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Stuart Townsend on Head in the Clouds

Not much is off-limits for Stuart Townsend, an easygoing, focused man whose sun-kissed, sharp good looks belie an Irish descent. As he speaks with the press today, making the rounds to promote his latest film with girlfriend and academy award-winning actress Charlize Theron, rain mercilessly pelts New York City and the subway tunnels, the one constant in the city that never sleeps, have flooded.

This reporter found himself running 20 blocks to make it in time for his interview. My personal story is of no consequence, but to Townsend, rather than running headfirst into personal anecdotes or movie talk rehash, the first thing he asks about is me.

"How was your morning?" If he's asking out of politeness, it's unnecessary. If he's concerned -- well, hey, it works.

His calm, collected demeanor and mild Dublin accent gently remind of another actor perpetually making headlines with his sensational shenanigans, however it's obvious – at least from this brief encounter -- that Townsend is a different creature from that rogue altogether.

What's interesting about Townsend: he's hardly the overnight Hollywood sensation the media latches onto. His ascent does not match the mercurial rise of fellow actor and friend Orlando Bloom, nor has he reached the point where his name is a bonafide marquee title. To put it bluntly, Colin Farrel he is not.

This truth is a reality Townsend readily realizes and carries with him.

"It's a mad business, you know. Most of the time, I'm pretty frustrated as an actor. A lot of the films I want to do, I don't get, and a lot of the films that are out there are sequels, teen comedies, you know."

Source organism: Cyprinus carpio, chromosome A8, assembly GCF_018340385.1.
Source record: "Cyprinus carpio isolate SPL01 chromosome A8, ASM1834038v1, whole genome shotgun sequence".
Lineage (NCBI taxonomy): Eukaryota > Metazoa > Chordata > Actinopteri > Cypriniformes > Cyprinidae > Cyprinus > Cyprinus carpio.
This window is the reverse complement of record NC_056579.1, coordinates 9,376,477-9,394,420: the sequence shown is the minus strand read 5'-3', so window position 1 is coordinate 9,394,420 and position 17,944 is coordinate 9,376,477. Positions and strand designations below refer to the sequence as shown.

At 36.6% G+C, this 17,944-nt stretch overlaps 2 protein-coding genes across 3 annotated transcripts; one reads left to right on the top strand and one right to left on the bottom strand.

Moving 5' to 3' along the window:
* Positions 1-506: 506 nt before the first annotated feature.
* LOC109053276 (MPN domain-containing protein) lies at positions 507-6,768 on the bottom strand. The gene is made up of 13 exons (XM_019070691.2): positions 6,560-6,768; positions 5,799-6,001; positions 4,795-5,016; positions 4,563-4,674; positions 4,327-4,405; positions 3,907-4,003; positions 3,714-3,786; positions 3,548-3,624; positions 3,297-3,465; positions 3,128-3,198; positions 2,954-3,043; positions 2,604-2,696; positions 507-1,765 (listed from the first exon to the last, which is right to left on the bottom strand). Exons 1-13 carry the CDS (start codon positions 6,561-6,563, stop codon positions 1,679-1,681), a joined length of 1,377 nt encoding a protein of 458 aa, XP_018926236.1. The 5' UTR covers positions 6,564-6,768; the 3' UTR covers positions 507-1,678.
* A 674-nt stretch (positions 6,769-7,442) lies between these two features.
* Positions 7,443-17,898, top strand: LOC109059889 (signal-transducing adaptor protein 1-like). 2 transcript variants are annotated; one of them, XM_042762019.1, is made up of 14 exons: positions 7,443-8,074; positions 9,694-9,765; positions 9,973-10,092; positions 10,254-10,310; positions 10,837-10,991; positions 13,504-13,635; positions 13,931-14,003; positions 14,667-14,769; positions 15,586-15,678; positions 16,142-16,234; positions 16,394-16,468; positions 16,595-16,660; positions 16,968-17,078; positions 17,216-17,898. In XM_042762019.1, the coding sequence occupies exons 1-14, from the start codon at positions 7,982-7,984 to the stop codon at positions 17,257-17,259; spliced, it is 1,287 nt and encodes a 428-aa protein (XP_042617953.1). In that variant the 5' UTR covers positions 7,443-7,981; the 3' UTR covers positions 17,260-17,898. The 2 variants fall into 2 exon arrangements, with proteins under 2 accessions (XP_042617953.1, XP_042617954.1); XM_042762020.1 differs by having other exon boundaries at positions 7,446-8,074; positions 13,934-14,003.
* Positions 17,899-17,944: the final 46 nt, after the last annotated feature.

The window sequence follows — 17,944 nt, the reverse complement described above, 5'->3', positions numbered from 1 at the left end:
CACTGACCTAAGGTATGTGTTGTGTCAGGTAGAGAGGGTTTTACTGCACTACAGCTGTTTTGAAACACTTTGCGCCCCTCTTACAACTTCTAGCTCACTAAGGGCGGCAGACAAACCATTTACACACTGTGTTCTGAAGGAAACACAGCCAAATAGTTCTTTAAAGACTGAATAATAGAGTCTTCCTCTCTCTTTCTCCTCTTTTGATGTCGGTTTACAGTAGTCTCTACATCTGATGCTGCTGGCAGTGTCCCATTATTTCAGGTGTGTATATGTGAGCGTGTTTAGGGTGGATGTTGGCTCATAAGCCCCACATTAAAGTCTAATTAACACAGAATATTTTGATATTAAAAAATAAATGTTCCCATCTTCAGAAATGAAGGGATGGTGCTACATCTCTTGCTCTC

Instead, after working in London for several indie flicks like 1999's Wonderland and 2000's About Adam, Townsend began the long trek to infilterate mainstream consciousness: blockbuster flicks like Anne Rice's Queen of the Damned and League of Extraordinary Gentlemen, both of which received less-than-stellar reviews.

"I loved LXG," I say.

"Then you were one of the few!" he chuckles earnestly, admitting some of his biggest work so far is not necessarily his best.

With John Duigan's Head in the Clouds, his luck might change. Townsend plays the mild-mannered Cambridge student Guy who falls for the self-indulgent, insatiable socialite Gilda (Charlize Theron) and befriends the stripper Mia (Penelope Cruz). Fate rears its ugly head through the horrors of World War II, smashing their self-made oasis, forever altering the course of their lives. If The English Patient copulated with The Dreamers, Head in the Clouds would be their secret lovechild.

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"Some movies I think you do because you like the character or love the director or the actors or whatever," Townsend explains. "This was definitely about the story -- it was a great love story – complex -- and I thought it would be a great thing for us to do."